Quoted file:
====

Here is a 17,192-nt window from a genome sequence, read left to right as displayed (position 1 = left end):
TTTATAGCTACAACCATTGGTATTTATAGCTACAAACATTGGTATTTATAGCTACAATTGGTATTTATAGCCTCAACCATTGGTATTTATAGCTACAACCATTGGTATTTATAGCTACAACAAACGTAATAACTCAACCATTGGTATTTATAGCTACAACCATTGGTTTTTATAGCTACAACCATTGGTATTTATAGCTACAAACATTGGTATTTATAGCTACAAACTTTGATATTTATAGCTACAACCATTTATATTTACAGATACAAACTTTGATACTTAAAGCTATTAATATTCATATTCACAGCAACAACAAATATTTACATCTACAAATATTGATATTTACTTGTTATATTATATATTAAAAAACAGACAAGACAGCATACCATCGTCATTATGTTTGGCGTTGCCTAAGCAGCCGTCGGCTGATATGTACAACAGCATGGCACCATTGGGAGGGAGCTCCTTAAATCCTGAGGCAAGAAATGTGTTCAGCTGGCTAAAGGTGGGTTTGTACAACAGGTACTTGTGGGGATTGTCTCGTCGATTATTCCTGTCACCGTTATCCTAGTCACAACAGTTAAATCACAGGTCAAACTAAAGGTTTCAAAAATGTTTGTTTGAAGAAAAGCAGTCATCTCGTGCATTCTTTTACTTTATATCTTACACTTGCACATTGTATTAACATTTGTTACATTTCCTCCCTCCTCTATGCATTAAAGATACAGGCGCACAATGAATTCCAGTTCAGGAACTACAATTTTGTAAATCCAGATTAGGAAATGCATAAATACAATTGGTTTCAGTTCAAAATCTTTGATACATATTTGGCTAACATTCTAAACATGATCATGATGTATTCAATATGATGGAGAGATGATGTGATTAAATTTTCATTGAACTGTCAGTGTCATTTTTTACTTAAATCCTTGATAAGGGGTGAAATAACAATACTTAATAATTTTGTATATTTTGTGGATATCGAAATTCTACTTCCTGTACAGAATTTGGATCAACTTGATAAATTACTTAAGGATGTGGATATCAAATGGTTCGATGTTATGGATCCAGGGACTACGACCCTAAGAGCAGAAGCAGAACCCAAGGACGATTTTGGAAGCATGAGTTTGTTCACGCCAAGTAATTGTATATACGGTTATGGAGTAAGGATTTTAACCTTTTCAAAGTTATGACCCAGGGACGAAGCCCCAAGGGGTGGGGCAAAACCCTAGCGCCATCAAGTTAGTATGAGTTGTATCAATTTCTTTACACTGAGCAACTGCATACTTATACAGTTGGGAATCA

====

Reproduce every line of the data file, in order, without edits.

Here is a 17,192-nt window from a genome sequence, read left to right as displayed (position 1 = left end):
TTTATAGCTACAACCATTGGTATTTATAGCTACAAACATTGGTATTTATAGCTACAATTGGTATTTATAGCCTCAACCATTGGTATTTATAGCTACAACCATTGGTATTTATAGCTACAACAAACGTAATAACTCAACCATTGGTATTTATAGCTACAACCATTGGTTTTTATAGCTACAACCATTGGTATTTATAGCTACAAACATTGGTATTTATAGCTACAAACTTTGATATTTATAGCTACAACCATTTATATTTACAGATACAAACTTTGATACTTAAAGCTATTAATATTCATATTCACAGCAACAACAAATATTTACATCTACAAATATTGATATTTACTTGTTATATTATATATTAAAAAACAGACAAGACAGCATACCATCGTCATTATGTTTGGCGTTGCCTAAGCAGCCGTCGGCTGATATGTACAACAGCATGGCACCATTGGGAGGGAGCTCCTTAAATCCTGAGGCAAGAAATGTGTTCAGCTGGCTAAAGGTGGGTTTGTACAACAGGTACTTGTGGGGATTGTCTCGTCGATTATTCCTGTCACCGTTATCCTAGTCACAACAGTTAAATCACAGGTCAAACTAAAGGTTTCAAAAATGTTTGTTTGAAGAAAAGCAGTCATCTCGTGCATTCTTTTACTTTATATCTTACACTTGCACATTGTATTAACATTTGTTACATTTCCTCCCTCCTCTATGCATTAAAGATACAGGCGCACAATGAATTCCAGTTCAGGAACTACAATTTTGTAAATCCAGATTAGGAAATGCATAAATACAATTGGTTTCAGTTCAAAATCTTTGATACATATTTGGCTAACATTCTAAACATGATCATGATGTATTCAATATGATGGAGAGATGATGTGATTAAATTTTCATTGAACTGTCAGTGTCATTTTTTACTTAAATCCTTGATAAGGGGTGAAATAACAATACTTAATAATTTTGTATATTTTGTGGATATCGAAATTCTACTTCCTGTACAGAATTTGGATCAACTTGATAAATTACTTAAGGATGTGGATATCAAATGGTTCGATGTTATGGATCCAGGGACTACGACCCTAAGAGCAGAAGCAGAACCCAAGGACGATTTTGGAAGCATGAGTTTGTTCACGCCAAGTAATTGTATATACGGTTATGGAGTAAGGATTTTAACCTTTTCAAAGTTATGACCCAGGGACGAAGCCCCAAGGGGTGGGGCAAAACCCTAGCGCCATCAAGTTAGTATGAGTTGTATCAATTTCTTTACACTGAGCAACTGCATACTTATACAGTTGGGAATCA